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The CW
Sprinting toward mediocrity.

The superhero show is the new police procedural

Adam Epstein
By Adam Epstein

Entertainment reporter

The medical drama. The courtroom thriller. The detective series. Because there are apparently no other interesting human professions, the newest overplayed trope in broadcast television is to go superhuman.

The Flash premieres tonight on The CW, making it the network’s third superhero show after Smallville and Arrow. To Smallville‘s credit, there wasn’t yet an abundance of superhero shows on network TV when it debuted in 2001. On the contrary, superheroes were a virtually unexplored television genre, and Smallville actually felt like something fresh and innovative amidst a sea of Law & Orders and 24s. If the same show were to debut today, it would feel like a banal attempt to cash in on Man of Steel hype.

Sadly, though, that’s pretty much what most superhero shows are. In 2012, The Avengers grossed $1.5 billion on big screens and a year later, Marvel’s Agents of S.H.I.E.L.D. came to ABC (which, like Marvel, is owned by Disney). Last month, Warner Bros. and DC Entertainment launched Gotham on FOX, a show that wouldn’t exist if not for the critical and commercial success of Christopher Nolan’s Batman films. Gotham isn’t merely a television show, it’s also a marketing tactic. These franchises have huge built-in fan bases, and they’re being used to quickly and comfortably get a TV show off the ground in the same way a network will greenlight essentially any and all series involving crime scene investigations.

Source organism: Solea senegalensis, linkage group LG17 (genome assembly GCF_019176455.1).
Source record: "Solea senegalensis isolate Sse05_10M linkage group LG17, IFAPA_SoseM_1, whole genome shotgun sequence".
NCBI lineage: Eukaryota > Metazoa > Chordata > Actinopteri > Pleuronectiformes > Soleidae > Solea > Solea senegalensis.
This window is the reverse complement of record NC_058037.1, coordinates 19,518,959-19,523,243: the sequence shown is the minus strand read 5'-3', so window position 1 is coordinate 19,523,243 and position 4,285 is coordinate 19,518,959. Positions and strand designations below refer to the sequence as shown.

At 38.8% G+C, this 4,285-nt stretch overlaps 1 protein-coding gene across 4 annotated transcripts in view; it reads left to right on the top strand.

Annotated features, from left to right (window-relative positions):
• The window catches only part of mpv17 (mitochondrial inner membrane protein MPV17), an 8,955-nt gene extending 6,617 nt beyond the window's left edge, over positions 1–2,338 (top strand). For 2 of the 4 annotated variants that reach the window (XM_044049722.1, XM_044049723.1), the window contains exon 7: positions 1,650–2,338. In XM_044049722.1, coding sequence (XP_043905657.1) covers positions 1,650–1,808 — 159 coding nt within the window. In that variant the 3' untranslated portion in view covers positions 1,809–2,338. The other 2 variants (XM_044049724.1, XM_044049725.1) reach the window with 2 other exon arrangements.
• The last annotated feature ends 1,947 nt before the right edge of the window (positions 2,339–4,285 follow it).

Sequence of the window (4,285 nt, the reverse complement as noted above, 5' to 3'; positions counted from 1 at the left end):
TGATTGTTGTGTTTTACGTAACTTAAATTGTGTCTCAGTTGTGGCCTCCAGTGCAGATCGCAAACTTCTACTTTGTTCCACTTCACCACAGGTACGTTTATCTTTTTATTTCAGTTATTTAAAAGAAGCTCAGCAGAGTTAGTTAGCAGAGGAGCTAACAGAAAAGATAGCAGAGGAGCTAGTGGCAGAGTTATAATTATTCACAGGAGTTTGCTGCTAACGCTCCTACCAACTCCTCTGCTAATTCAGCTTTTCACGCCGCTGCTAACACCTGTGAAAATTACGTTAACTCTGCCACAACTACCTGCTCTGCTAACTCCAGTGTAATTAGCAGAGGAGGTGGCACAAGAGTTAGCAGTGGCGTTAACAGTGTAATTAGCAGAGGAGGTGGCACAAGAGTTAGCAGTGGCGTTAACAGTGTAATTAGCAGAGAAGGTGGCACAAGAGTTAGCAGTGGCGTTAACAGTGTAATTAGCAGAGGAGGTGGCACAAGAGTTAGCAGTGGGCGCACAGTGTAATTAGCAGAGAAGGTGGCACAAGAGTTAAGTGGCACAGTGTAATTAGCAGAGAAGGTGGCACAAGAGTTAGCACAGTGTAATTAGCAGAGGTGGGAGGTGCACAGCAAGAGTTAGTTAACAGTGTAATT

Network executives have long commissioned new shows based on what’s worked for them before. There’s a reason why there are countless series set in hospitals—audiences keep tuning in. And yes, they’re easy to develop too. “The superhero show” now fits into that boring mold. Donal Logue, who plays Harvey Bullock in Gotham, told TheWrap that “comic books are already storyboards.” Alas, he’s right. Who needs original storytelling when you have the entire Batman universe to draw from, and a multi-billion dollar movie franchise to play off of?

More superhero shows are coming. CBS is developing a Supergirl series, ABC is making Agent Carter, a spin-off of S.H.I.E.L.D, and FOX is apparently considering a live-action X-Men show. While this is mostly a broadcast phenomenon, cable and internet TV have joined the fray too. An adaptation of Teen Titans is coming to TNT, and Netflix is developing a Daredevil series, which, luckily, can’t be any worse than the 2003 movie with Ben Affleck.